If Minnesota Nice is the favored descriptor for the people and culture in the Land of Lakes, then let me suggest a contrasting label -- New York Hard -- for life in the Big Apple.
With that in mind, it should come as no surprise that the biggest tennis tournament in America held in the biggest city in America would be any different. Indeed, the U.S. Open is hard, very hard.
The court surface is hard and jarring to the body. The timing is hard as the final major in a long season. The conditions are hard in the late-summer sun. The schedule is hard with late-night matches and the semifinals and final being played back-to-back. The city is hard with congestion and crowds. Even the venue is hard, all concrete and steel.
And this year, the U.S. Open will be even harder.
In normal years, players would have seven weeks after Wimbledon to get some rest and then rev up for the arduous hard-court season.
But this year, smack dab in the middle of those seven weeks, a "fifth major" was played in London -- at the Olympics. If you thought the Triple Crown of horse racing goes snap-snap-snap, then maybe this summer's tennis tour goes snap-crackle-pop ... fall over. When you throw in the Olympics, players never had more than three weeks between majors beginning with the French Open.
That must be how Spain's Rafael Nadal is feeling right about now having fallen over, so to speak, with a bum knee that caused him to pull out of the Olympics and the U.S. Open.
It's a pity as the men's game has been parity personified this year with the top four players each winning one major -- Novak Djokovic Down Under, Nadal at Roland Garros, Roger Federer at Wimbledon and Andy Murray garnering Olympic gold and glory in his home country. The story line on Super Saturday in New York was setting up to be all symmetrical, but now it reads like a question from Mensa: "Which of the three will get two?"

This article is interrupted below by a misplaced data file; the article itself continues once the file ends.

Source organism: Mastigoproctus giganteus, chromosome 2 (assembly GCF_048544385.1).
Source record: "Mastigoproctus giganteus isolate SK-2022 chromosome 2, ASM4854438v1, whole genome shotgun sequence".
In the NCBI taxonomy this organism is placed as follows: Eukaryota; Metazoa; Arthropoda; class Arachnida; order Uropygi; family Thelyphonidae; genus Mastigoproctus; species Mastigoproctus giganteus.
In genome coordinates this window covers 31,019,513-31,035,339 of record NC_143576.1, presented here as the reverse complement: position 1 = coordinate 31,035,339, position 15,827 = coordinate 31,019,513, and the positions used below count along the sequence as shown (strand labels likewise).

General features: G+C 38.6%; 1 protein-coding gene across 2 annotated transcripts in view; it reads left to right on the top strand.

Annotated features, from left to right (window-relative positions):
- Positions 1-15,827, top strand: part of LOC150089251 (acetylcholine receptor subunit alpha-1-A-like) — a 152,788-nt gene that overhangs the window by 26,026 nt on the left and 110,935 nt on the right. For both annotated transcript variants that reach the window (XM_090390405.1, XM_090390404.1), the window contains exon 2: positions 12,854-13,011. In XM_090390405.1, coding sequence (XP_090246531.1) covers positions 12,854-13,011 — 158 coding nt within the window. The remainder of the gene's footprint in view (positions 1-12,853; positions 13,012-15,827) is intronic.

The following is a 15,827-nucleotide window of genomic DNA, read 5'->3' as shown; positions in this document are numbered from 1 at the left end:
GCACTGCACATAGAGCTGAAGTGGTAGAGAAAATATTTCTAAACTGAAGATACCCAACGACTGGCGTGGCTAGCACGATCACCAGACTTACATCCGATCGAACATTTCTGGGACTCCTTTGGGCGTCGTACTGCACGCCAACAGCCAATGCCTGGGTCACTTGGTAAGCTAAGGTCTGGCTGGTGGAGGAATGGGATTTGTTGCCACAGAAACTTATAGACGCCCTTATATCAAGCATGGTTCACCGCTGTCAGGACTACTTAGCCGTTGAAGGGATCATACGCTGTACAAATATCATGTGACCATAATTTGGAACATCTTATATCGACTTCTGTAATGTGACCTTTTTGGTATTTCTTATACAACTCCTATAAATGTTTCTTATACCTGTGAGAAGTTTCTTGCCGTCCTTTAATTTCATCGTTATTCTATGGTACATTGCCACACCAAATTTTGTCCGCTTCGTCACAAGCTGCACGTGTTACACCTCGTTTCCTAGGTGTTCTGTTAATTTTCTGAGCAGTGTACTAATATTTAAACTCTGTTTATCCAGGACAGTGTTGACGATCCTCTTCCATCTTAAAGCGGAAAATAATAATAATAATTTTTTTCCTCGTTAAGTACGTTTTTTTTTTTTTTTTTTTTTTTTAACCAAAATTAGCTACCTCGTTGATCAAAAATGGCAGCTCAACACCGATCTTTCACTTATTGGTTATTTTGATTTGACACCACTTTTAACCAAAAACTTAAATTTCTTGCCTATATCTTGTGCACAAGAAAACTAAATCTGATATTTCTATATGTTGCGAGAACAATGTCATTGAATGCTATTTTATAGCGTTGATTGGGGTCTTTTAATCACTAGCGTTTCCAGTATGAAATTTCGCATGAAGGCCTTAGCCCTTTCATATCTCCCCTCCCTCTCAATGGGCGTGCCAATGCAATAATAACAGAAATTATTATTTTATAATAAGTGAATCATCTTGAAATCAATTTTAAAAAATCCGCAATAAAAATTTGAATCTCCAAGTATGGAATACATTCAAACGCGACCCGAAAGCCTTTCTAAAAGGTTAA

A good case can be made for any of the trio -- Federer has resurged to No. 1 and would relish a sixth Open win; Djokovic's best surface is hard court and he's eager to defend his title after disappointments in Paris and London; and Murray has broken the major barrier and now more will surely come. Add a couple of spoilers to the mix such as Argentine Juan Martin Del Potro, the 2009 U.S. Open champ who is starting to regain full form after injury, and American giant John Isner, ranked No. 10 and having a good summer, and you have an extra-interesting fortnight ahead.
On the ladies side, the answer to one question will determine who wins the title: "Which Serena Williams will show up in New York?" The Serena who bowed out early in Melbourne and Paris or the one who dominated at Wimbledon and the Olympics?
The three seeded above her -- Australian Open champ Victoria Azarenka, Wimbledon runner-up Agnieszka Radwanska and French Open winner Maria Sharapova -- have all played well this year, but if Serena is fresh, motivated and executing (and not berating on-court officials as she has done in previous years to her own harm), she will likely win a fourth U.S. Open championship.
But not only is it never easy in New York, it is always hard. One glance over the serenity and soft courts at the All England Club or Roland Garros elicits a primal urge to get out there for a dive or a slide. Not so much in Flushing. Except for the most urban among us, the U.S. Open will always be a hard place to play ... but a great place to win.
Minnesotan David Wheaton won the U.S. Open junior title in 1987, and then as a pro reached the 1990 quarterfinals of singles, falling in four sets to John McEnroe. David is now a radio host and author. Find out more at davidwheaton.com.